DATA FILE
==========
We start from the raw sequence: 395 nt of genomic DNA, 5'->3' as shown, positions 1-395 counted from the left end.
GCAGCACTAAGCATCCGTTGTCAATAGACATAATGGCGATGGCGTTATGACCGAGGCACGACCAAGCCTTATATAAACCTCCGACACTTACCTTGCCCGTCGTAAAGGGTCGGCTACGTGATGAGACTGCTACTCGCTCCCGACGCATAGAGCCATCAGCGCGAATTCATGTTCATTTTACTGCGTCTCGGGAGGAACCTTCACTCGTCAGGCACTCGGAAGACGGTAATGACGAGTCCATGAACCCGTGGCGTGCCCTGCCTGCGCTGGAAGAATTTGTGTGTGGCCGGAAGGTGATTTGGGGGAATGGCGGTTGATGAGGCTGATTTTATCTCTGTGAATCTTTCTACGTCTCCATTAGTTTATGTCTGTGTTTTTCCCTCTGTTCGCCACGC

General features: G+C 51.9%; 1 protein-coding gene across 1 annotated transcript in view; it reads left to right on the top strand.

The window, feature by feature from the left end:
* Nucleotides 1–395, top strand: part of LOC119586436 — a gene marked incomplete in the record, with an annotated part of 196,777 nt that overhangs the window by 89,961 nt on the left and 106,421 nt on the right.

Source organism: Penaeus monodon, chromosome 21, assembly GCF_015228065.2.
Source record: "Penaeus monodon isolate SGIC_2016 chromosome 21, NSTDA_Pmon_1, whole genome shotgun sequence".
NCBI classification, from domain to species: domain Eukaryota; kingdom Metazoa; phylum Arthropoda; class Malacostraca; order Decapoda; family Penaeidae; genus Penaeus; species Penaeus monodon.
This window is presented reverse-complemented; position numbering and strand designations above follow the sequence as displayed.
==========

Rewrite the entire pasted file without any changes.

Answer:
We start from the raw sequence: 395 nt of genomic DNA, 5'->3' as shown, positions 1-395 counted from the left end.
GCAGCACTAAGCATCCGTTGTCAATAGACATAATGGCGATGGCGTTATGACCGAGGCACGACCAAGCCTTATATAAACCTCCGACACTTACCTTGCCCGTCGTAAAGGGTCGGCTACGTGATGAGACTGCTACTCGCTCCCGACGCATAGAGCCATCAGCGCGAATTCATGTTCATTTTACTGCGTCTCGGGAGGAACCTTCACTCGTCAGGCACTCGGAAGACGGTAATGACGAGTCCATGAACCCGTGGCGTGCCCTGCCTGCGCTGGAAGAATTTGTGTGTGGCCGGAAGGTGATTTGGGGGAATGGCGGTTGATGAGGCTGATTTTATCTCTGTGAATCTTTCTACGTCTCCATTAGTTTATGTCTGTGTTTTTCCCTCTGTTCGCCACGC

General features: G+C 51.9%; 1 protein-coding gene across 1 annotated transcript in view; it reads left to right on the top strand.

The window, feature by feature from the left end:
* Nucleotides 1–395, top strand: part of LOC119586436 — a gene marked incomplete in the record, with an annotated part of 196,777 nt that overhangs the window by 89,961 nt on the left and 106,421 nt on the right.

Source organism: Penaeus monodon, chromosome 21, assembly GCF_015228065.2.
Source record: "Penaeus monodon isolate SGIC_2016 chromosome 21, NSTDA_Pmon_1, whole genome shotgun sequence".
NCBI classification, from domain to species: domain Eukaryota; kingdom Metazoa; phylum Arthropoda; class Malacostraca; order Decapoda; family Penaeidae; genus Penaeus; species Penaeus monodon.
This window is presented reverse-complemented; position numbering and strand designations above follow the sequence as displayed.